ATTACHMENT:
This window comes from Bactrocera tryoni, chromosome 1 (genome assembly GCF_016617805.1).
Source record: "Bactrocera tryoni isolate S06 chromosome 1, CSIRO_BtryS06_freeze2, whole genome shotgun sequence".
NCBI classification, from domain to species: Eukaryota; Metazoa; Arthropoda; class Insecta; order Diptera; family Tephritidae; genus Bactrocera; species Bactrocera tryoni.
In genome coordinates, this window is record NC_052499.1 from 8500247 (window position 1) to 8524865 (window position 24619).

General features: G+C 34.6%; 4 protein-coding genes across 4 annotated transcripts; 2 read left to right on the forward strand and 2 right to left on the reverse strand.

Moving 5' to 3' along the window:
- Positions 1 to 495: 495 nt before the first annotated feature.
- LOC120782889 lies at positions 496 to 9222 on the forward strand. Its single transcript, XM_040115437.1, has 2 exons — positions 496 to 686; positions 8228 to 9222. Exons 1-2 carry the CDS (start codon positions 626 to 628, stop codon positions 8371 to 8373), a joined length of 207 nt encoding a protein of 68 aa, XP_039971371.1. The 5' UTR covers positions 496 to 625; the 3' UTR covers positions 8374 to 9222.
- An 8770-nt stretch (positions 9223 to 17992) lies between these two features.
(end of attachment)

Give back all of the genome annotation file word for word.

This window comes from Bactrocera tryoni, chromosome 1 (genome assembly GCF_016617805.1).
Source record: "Bactrocera tryoni isolate S06 chromosome 1, CSIRO_BtryS06_freeze2, whole genome shotgun sequence".
NCBI classification, from domain to species: Eukaryota; Metazoa; Arthropoda; class Insecta; order Diptera; family Tephritidae; genus Bactrocera; species Bactrocera tryoni.
In genome coordinates, this window is record NC_052499.1 from 8500247 (window position 1) to 8524865 (window position 24619).

General features: G+C 34.6%; 4 protein-coding genes across 4 annotated transcripts; 2 read left to right on the forward strand and 2 right to left on the reverse strand.

Moving 5' to 3' along the window:
- Positions 1 to 495: 495 nt before the first annotated feature.
- LOC120782889 lies at positions 496 to 9222 on the forward strand. Its single transcript, XM_040115437.1, has 2 exons — positions 496 to 686; positions 8228 to 9222. Exons 1-2 carry the CDS (start codon positions 626 to 628, stop codon positions 8371 to 8373), a joined length of 207 nt encoding a protein of 68 aa, XP_039971371.1. The 5' UTR covers positions 496 to 625; the 3' UTR covers positions 8374 to 9222.
- An 8770-nt stretch (positions 9223 to 17992) lies between these two features.